Cinnamon is the dried bark of a tree indigenous to Sri Lanka. But don’t be fooled by its seemingly humble provenance. This bodacious bark has been a vitally important spice since the times of antiquity.

More on that later. But first, let’s clear up some confusion: true cinnamon, the one prized by connoisseurs, fi ne cooks and reputable food manufacturers the world over, is not—repeat, not—to be confused with cassia, a spice related to, but inferior to, cinnamon.

The confusion probably stemmed from the time of the ancient Greeks and Romans, who had access to both cinnamon and cassia. In order to protect their business interests, the Arab traders who supplied the Greeks and Romans kept the origin of their products a secret. And cassia’s inferiority is even enshrined in its nickname—“false” or “bastard” cinnamon.

As for the non-bastard stuff, Arabic writers identified the island of Ceylon (now Sri Lanka) as the source of true cinnamon during the 12th to 14th centuries, and acknowledged its superior quality. Finding true cinnamon, in fact, became a goal of explorers during the 15th and 16th centuries. In 1492, Christopher Columbus thought he had found the real thing in Cuba, but that imposter was likely West Indian “wild cinnamon.” It wasn’t until a few years later, in 1505, that the Portuguese discovered cinnamon in Ceylon. And it was primarily cinnamon that gave them the incentive to occupy that island. When the Dutch subsequently took over Ceylon in 1636, they inherited the cinnamon monopoly and began to cultivate it as a crop. In 1796, after the British conquered the island, the East India Company acquired the monopoly and held onto it until 1833, the year cinnamon trade was fi nally liberalized.

Cinnamon is usually sold in sticks or in powdered form mixed with, yes, powdered cassia bark. It is cinnamon stick that gives the accompanying Indian chicken biryani recipe much of its distinctive spicy zing. But cinnamon isn’t confined to Indian cuisine. In Europe, cinnamon is mostly used to flavour baked goods and confectionery items. Since the 16th century, the Spanish have enjoyed chocolate with cinnamon, which also routinely perfumes fruit compotes and other sweet dishes. Beyond Europe, cinnamon is a key component of savoury dishes. Middle Eastern meat stews—Moroccan tagines and Iranian khoresht, for instance—incorporate the spice. And in Lebanese and much of Syrian cuisine, cinnamon, along with allspice, are the only spices employed on meats.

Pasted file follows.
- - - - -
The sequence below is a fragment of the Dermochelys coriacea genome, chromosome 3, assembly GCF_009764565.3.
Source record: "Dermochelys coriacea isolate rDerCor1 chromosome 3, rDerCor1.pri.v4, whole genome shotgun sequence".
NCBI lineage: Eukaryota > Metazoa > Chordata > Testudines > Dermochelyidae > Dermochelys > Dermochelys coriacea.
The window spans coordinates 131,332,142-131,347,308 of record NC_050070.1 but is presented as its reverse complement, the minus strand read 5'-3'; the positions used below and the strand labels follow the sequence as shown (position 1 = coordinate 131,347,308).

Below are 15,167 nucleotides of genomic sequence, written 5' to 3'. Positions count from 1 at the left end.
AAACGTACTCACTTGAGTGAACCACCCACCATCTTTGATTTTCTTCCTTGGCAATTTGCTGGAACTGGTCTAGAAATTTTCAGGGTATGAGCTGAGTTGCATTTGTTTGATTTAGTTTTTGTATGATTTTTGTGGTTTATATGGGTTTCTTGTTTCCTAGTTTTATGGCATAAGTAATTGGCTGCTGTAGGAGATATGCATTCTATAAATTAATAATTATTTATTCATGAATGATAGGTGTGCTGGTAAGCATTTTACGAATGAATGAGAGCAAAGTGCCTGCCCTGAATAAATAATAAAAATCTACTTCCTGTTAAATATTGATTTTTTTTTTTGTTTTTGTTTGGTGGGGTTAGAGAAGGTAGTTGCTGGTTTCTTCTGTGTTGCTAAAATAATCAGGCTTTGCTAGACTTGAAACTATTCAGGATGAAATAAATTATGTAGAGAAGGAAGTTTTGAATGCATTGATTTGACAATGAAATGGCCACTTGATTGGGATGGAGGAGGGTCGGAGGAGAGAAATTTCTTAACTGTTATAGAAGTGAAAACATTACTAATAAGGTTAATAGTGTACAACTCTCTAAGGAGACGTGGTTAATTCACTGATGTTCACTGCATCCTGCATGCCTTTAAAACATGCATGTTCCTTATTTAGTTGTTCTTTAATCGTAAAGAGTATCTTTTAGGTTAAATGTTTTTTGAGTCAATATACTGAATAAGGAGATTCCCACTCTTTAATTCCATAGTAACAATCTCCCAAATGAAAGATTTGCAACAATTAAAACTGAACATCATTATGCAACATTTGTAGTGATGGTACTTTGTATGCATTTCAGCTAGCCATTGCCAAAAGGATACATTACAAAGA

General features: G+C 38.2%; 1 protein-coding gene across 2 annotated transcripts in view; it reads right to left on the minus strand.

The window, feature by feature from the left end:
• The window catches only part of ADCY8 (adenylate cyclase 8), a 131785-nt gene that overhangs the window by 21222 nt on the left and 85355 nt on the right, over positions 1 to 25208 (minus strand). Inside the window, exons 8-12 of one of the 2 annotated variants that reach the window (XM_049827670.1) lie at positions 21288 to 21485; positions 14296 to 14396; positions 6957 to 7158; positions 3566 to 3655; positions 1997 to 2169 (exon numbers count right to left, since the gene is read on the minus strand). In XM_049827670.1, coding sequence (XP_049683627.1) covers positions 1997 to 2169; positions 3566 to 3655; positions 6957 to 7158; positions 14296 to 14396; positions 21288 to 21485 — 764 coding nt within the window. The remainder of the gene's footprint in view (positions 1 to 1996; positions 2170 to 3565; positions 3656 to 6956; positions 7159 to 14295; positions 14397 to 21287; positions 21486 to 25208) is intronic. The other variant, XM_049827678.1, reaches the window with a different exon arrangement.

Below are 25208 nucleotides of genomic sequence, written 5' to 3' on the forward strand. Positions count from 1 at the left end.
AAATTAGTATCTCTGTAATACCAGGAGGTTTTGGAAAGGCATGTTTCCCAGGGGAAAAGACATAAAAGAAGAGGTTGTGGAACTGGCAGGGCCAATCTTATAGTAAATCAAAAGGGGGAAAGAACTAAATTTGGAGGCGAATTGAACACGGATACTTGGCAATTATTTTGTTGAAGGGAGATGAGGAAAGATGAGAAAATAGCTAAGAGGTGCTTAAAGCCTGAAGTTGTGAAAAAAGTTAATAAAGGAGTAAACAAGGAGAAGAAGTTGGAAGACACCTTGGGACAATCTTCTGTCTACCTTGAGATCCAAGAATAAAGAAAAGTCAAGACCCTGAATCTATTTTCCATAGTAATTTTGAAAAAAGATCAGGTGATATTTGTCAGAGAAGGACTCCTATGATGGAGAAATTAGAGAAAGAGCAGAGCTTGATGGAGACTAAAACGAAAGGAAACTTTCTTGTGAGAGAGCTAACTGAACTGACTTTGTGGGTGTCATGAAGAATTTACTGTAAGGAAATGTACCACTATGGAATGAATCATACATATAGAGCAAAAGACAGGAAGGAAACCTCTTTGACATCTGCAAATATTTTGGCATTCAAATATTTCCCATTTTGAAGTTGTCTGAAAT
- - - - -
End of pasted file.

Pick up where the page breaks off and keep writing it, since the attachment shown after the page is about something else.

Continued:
Chicken Biryani

Fragrant saffron, cinnamon stick, cardamom pods, cloves and ginger perfume this classic, layered Indian rice and chicken casserole, which can be served on its own or partnered with a fruit chutney—mango works especially well.


  • 4 tbsp butter
  • 1 large onion, coarsely chopped
  • Salt and pepper
  • 1 pinch saffron
  • 10 cardamom pods
  • 6 cloves
  • 1 cinnamon stick
  • 1 tbsp minced ginger
  • 1 1/2 cups basmati rice
  • 2 1/2 cups chicken stock
  • 1 1/2 pounds skinless boneless chicken breast, cut into 2-inch cubes
  • 1/4 cup sliced blanched almonds
  • Optional: 3/4 cup dried fruit (raisins, sour cherries, cranberries or apricots)


  1. At medium-high heat, place 2 tbsp butter into a deep skillet or casserole dish. Add onion and a small amount of salt and pepper. Cook, stirring occasionally, until onion softens, about 7 minutes. Add saffron, cardamom, cloves, cinnamon and ginger, and cook another minute or so, continuing to stir. Remove cardamom pods and cloves from pot, and discard.
  2. Add rice. Cook, stirring occasionally, until ingredients are thoroughly combined, about 3 minutes. Add stock, chicken and additional salt and pepper. Bring to a boil, cover and simmer.
  3. Cook for about 25 minutes, stirring thoroughly every couple of minutes. When chicken and rice are tender and liquid has disappeared, turn heat off. If chicken or rice is still under-done, add up to 1/2 cup boiling water and continue cooking until done. Add dried fruit and mix thoroughly into casserole.
  4. Over medium heat, melt remaining butter in skillet. Add almonds and cook until lightly browned. Pour almond mixture over biryani. Let rest 3 minutes. Transfer pot to table and serve.

Leave a Reply

Your email address will not be published.